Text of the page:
British and French military experts have completed weeks of training Liberian military personnel at Camp Ware in Careysburg, Montserrado County in preparation for the sixth deployment of Liberian troops to Mali this September on a UN peacekeeping operation.
Mali has been battling terrorist attacks for years, and Liberia has been one of many countries helping to restore peace there under a UN operation.This batch of Liberian soldiers from the Armed Forces of Liberia (AFL) will replace returning Liberian peacekeepers that are expected to end their one year mission in Mali this September.
Liberia’s Chief of Staff Gen. Prince C. Johnson,II, Deputy Defense Minister for Administration Mr. Olandrus Dickson, British Ambassador to Liberia Mr. David Belgrove and French Embassy Charge d’Affairs Mr. Hugh Nagy witnessed military tactics acquired by Liberian soldiers from their British and French trainers on Wednesday, 7 August at Camp Ware.
Ahead of the exercise, the foreign trainers, the Liberian military authorities and dignitaries were led to the exhibition hall at Camp Ware where weapons including mines and other explosive devices that the soldiers have been trained to defuse were on display.
These devices are commonly used by militants to cause havoc in areas infested with terrorists.As part of the training for what to expect in the risk zone of Mali, the Liberian soldiers have been given skills to detect and defuse Explosive Ordinate Disposal (EOD) and Improvised Explosive Device (IED) when they are on patrol missions in their peacekeeping operation.
In a mock exercise, the soldiers were seen searching suspected agents connected to unfriendly forces at military checkpoints to avoid the military zones being hit by enemies.At some points they fired at and neutralized the operator of an enemy vehicle that attempted to force its way through the military checkpoint before the soldiers further exchanged fire with other enemies that targeted the military base.
For the purpose of the mock exercise, the gunfire did not include live bullets, but it still didn’t seem so easy for some civilian observers including some journalists not to find comfort zones when the heavy gunfire commenced.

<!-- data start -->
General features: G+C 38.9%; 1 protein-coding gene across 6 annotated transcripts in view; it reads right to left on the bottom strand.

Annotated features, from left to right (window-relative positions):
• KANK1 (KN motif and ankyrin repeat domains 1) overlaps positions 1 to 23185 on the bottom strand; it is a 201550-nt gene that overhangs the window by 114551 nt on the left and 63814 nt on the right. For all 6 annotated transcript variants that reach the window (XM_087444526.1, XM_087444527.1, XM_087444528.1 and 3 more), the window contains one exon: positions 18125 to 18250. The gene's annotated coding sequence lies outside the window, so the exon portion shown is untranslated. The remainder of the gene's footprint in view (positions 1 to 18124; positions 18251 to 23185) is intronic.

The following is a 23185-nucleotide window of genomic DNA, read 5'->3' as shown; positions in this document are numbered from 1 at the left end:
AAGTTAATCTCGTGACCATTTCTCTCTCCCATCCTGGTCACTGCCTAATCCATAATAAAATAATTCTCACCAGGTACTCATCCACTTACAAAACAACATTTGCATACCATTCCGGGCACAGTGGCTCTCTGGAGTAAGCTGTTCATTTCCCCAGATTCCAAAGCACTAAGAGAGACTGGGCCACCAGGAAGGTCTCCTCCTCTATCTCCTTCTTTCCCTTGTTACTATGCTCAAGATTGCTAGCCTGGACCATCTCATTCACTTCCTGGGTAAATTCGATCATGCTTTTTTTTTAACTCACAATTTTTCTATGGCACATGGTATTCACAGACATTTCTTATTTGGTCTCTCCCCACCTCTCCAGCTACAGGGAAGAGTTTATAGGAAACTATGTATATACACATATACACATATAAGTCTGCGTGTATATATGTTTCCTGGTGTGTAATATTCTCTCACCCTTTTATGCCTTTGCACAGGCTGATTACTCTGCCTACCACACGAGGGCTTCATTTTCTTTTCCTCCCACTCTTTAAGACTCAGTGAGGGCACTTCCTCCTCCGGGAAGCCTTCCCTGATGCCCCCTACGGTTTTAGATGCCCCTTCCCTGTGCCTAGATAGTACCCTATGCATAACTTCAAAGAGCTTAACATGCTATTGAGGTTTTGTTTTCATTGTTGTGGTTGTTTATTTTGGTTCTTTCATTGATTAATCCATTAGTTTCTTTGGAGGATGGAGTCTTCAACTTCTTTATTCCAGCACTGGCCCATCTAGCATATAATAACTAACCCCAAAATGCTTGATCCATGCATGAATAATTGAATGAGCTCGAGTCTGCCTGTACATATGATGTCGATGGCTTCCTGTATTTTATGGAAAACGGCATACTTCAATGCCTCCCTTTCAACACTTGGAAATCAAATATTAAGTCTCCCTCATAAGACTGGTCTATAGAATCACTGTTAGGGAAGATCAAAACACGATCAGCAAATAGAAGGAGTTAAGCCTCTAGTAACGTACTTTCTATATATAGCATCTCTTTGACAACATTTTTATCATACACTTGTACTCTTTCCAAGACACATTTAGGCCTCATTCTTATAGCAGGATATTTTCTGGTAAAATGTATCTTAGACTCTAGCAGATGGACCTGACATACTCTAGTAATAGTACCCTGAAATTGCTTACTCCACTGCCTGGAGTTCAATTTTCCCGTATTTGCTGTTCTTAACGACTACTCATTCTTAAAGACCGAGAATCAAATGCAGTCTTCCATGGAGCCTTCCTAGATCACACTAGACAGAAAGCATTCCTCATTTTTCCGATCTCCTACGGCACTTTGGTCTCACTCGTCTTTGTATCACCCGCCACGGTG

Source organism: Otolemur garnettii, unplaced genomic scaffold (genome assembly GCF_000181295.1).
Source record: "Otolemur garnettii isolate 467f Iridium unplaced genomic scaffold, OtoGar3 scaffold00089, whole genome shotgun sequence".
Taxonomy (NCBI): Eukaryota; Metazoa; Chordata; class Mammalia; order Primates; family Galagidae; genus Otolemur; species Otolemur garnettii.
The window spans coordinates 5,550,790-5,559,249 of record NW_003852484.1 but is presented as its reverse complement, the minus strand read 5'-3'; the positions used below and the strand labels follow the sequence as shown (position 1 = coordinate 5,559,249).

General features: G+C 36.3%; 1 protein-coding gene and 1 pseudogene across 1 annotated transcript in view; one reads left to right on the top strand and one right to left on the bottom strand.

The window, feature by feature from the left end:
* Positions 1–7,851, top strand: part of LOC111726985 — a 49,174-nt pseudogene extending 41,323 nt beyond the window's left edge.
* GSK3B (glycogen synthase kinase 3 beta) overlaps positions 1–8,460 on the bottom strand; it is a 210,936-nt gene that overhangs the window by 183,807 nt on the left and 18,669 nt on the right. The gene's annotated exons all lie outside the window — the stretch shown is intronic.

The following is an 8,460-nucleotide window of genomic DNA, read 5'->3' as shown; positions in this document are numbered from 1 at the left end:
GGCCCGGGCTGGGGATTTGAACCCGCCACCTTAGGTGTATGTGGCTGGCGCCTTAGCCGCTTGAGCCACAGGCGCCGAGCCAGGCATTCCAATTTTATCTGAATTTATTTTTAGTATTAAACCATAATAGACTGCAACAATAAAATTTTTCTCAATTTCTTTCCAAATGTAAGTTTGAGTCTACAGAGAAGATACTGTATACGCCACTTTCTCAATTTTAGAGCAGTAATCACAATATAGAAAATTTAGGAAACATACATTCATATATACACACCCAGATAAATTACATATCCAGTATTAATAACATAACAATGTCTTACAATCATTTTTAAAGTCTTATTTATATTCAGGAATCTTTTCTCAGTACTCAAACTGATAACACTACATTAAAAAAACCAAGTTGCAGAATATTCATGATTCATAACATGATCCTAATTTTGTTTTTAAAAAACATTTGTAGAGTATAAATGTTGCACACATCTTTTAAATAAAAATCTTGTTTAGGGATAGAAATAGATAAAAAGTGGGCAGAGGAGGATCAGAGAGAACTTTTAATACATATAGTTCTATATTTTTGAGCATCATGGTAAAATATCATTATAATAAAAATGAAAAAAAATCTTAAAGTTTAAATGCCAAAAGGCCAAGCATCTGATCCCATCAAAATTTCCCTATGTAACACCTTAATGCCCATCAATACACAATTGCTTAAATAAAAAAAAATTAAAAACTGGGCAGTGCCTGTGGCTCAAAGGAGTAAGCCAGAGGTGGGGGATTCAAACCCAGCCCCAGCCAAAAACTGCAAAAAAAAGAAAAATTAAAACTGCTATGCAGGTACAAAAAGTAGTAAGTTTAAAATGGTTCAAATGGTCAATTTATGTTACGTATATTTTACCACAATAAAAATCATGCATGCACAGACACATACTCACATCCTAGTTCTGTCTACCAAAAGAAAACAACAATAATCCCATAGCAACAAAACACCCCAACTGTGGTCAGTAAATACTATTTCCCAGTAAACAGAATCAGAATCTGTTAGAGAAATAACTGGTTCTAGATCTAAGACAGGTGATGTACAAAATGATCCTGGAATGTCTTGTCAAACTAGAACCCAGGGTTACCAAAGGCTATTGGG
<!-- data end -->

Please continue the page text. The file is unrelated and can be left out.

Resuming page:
Liberian Army Chief of Staff Gen. Prince C. Johnson, II told an interview at Camp Ware that it’s important that the British and French counterparts have brought in their own expertise “to enhance our guys who will be deployed to Mali in September.”
“With this training we’re getting, it builds the morale of the troop,” Gen. Johnson says, adding that it gives them that experience that whatever they will encounter during their mission in Mali they will know the kind of response to give.He adds that the AFL has a company in Mali, and the deployment of this troop in September will be Liberia’s sixth rotation of peacekeepers there since it embarked upon the mission in 2013.
Gen. Johnson expresses thanks to the British and French governments for the support and expertise provided the Liberian army.British Ambassador David Belgroves says he is pleased that his country’s army and the French armed forces are here training Liberian armed forces for their deployment to Mali.
He notes that other countries are working in Mali to preserve the peace there, adding that it is very important to work together as a very good example of military cooperation before they go into the mission.French Embassy Charge d’Affairs Mr. Hugh Nagy says he is impressed that the level of experience that the AFL has is pretty much high.
He says from the opinion of the trainers, the newly trained AFL soldiers are one of the best units ever trained here, saying “we have high expectations for them when they will reach Mali.”
The foreign trainers including British Detachment Officer in Charge Capt. Charles Gale and the leader of the French Detachment Major CoovremVianney say their impressing of the troop is very high, saying they are ready to go for the mission.By Winston W. Parley